Lost and Found of Black Friday: High Stakes Poker

Lost and Found of Black Friday: High Stakes Poker
Black Friday causes losses... and eventually gains

When Black Friday hit the poker world on April 15, 2011, the game changed forever. The poker boom was officially over, online poker was about to experience a wild ride in jurisdictions around the world, and the game was about to undergo a test to gauge its ability to not only survive but thrive.

Six and a half years later, poker is different in many ways. In this “Lost and Found” series, we look at some of the things that were lost because of Black Friday but also things that the community found. Some aspects of the game disappeared, while others emerged or changed.

Lost:  Online Railing of High Stakes Games

There was a time when the vast majority of high-stakes poker games were played online. There were big cash games on Full Tilt and ways to track favorite players and receive alerts when they sat at the virtual tables. If Tom Dwan, Phil Ivey, or Gus Hansen took a seat, players received alerts and word spread via online forums and social media like Twitter. Fans of the players and the game opened Full Tilt Poker on their computers and watched for hours as famous players battled for amounts of money that most viewers couldn’t comprehend.

Ironically, one of the most popular of those players, Phil Ivey, had an impressive winning session on April 14, 2011, at which point his online earnings neared $20 million. It was less than 24 hours before the US Department of Justice seized Full Tilt and other major online poker sites.

Those types of games often brought thousands of players and fans to the virtual rails to watch high-stakes poker at its finest. After Black Friday, however, those games mostly disappeared as many players lost access to their sponsorships and online poker funds. Eventually, some high-stakes games reemerged on PokerStars, but without American players allowed to play or watch, the games lost a lot of their excitement.

Found:  Railing High Stakes Games via Live Streaming

Most players eventually found ways to retrieve their funds from the sites ousted from the US market, and others simply rebuilt their bankrolls at the live tables or via offshore online sites. High-stakes players needed their fix of action, so some took to the live poker rooms in Las Vegas to join games at poker rooms like Bellagio and Aria.

Poker fans had a hard time railing those games, even if they were in Vegas at the time, due to the private areas in the aforementioned poker rooms to shield the pros from the public. Many fans disappeared from the community as well, without the ability to garner any income or even entertainment from online poker in places like the United States.

However, those players on the high-stakes circuit successfully revived games by requesting big buy-in events at various tour stops and encouraging casinos like Aria to host special $25K and higher buy-in tournaments more regularly, usually monthly but sometimes weekly.

Enter live streaming and PokerGO. As the Aria games attracted attention and the PokerGO poker-on-demand online shows gained popularity, poker fans could once again rail high-stakes online action with a PokerGO subscription. Games scheduled at certain times made it easier for fans to rail the games online, and big names like Negreanu and Esfandiari returned to the poker limelight as main attractions.

Lost:  TV Shows Like Poker After Dark

With the loss of online poker markets and the revenue contained within, television shows that had been quite popular like High Stakes Poker and NBC National Heads-Up Poker Championship disappeared. Not only were shows like Poker After Dark affiliated with Full Tilt Poker, which became a non-existent entity after Black Friday, but television networks were simply not willing to take chances on poker programming. And with names like PokerStars on patches at the same time that the US Department of Justice was pursuing serious federal charges against owners of said companies, there were no opportunities remaining.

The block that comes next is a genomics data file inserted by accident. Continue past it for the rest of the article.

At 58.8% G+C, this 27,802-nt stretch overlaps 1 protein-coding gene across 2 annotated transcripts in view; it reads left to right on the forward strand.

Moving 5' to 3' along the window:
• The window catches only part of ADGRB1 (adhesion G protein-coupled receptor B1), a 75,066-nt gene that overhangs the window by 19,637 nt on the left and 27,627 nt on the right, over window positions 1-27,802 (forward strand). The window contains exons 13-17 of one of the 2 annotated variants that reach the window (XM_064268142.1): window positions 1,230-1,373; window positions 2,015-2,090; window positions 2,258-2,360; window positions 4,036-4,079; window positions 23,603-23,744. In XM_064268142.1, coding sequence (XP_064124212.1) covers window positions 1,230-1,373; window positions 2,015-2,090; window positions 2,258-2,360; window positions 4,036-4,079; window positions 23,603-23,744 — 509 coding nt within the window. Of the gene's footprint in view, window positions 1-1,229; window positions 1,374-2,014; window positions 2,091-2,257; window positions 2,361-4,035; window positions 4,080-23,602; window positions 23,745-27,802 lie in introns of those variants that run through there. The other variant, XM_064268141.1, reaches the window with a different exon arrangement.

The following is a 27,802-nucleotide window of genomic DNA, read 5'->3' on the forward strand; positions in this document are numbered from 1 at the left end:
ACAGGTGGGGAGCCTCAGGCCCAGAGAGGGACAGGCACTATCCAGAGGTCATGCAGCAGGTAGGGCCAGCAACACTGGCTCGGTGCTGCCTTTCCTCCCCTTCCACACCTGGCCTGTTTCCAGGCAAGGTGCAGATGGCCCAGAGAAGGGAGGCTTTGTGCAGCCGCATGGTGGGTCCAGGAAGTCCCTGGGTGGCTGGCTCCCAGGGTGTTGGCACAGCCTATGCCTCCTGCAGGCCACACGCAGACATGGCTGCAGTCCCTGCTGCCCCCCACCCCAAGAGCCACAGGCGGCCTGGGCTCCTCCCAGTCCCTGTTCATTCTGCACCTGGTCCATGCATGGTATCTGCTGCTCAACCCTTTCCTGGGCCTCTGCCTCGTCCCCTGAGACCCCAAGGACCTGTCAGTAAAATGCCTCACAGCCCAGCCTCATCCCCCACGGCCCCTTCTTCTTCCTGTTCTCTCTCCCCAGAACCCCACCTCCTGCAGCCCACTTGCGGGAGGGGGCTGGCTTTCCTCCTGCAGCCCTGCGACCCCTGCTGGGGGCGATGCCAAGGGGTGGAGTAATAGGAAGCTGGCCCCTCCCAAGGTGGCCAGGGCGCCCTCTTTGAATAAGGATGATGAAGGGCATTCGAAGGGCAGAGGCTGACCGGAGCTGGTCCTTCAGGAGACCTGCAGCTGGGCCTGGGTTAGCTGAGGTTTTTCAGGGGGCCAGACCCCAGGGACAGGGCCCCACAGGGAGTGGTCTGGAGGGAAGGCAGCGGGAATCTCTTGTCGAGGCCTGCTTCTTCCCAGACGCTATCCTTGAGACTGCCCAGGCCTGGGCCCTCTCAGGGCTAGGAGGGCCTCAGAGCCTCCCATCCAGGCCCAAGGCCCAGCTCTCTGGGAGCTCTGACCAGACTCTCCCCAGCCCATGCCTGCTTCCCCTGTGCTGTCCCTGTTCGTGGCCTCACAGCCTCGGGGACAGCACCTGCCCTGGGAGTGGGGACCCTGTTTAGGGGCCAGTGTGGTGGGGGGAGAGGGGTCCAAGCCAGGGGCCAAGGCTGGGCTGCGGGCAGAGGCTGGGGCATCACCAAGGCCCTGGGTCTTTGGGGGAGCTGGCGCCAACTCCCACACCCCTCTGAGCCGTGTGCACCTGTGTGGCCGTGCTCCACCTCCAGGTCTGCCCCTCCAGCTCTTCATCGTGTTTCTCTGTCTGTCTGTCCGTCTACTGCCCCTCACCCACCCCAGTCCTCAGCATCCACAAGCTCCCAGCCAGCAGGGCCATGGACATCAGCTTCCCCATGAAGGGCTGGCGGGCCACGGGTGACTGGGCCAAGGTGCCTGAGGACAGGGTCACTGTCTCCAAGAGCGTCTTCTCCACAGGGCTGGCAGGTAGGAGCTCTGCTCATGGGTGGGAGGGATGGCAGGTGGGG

Players in America and many other places around the world were left with World Series of Poker and World Poker Tour episodes, but high-stakes games with buy-ins of $20K or higher were generally off television for the tentative future.

Found:  TV Shows Like Poker After Dark

That is not a typo. PokerGO took the opportunity to grow its successful online network and capitalize on familiar names. After successes with tournament streaming and player-focused programming, PokerGO decided to revive the Poker After Dark name and concept. Thus far, it has proven successful and even revived theme nights on the show, with PLOMG to showcase Omaha and Rumble with the Jungle for high-stakes buy-in action.

Live shows and scheduled high-stakes games are not replacements for the organic nature of the high-stakes online poker match-ups of pre-Black Friday nights. But the game has evolved over time and found a new way to bring astounding buy-ins and big-bet poker to the fans once again.

 

About Jennifer Newell

Jennifer began writing about poker while working at the World Poker Tour in the mid-2000s. Since then, her freelance writing career has taken her from Los Angeles to Las Vegas and back to her hometown of St. Louis, where she now lives with her two dogs. She continues to follow the poker world as she also launches a new subscription box company and finishes her first novel. Jennifer has written for numerous publications including PokerStars.com and has followed the US poker and gaming market closely for the last 15 years. Follow Jen on Twitter

Disclaimer: The information on this site is my interpretation of the laws as made available online. It is in no way meant to serve as legal advice or instruction. We recommend that you seek legal advice from a licensed attorney for further or official guidance.

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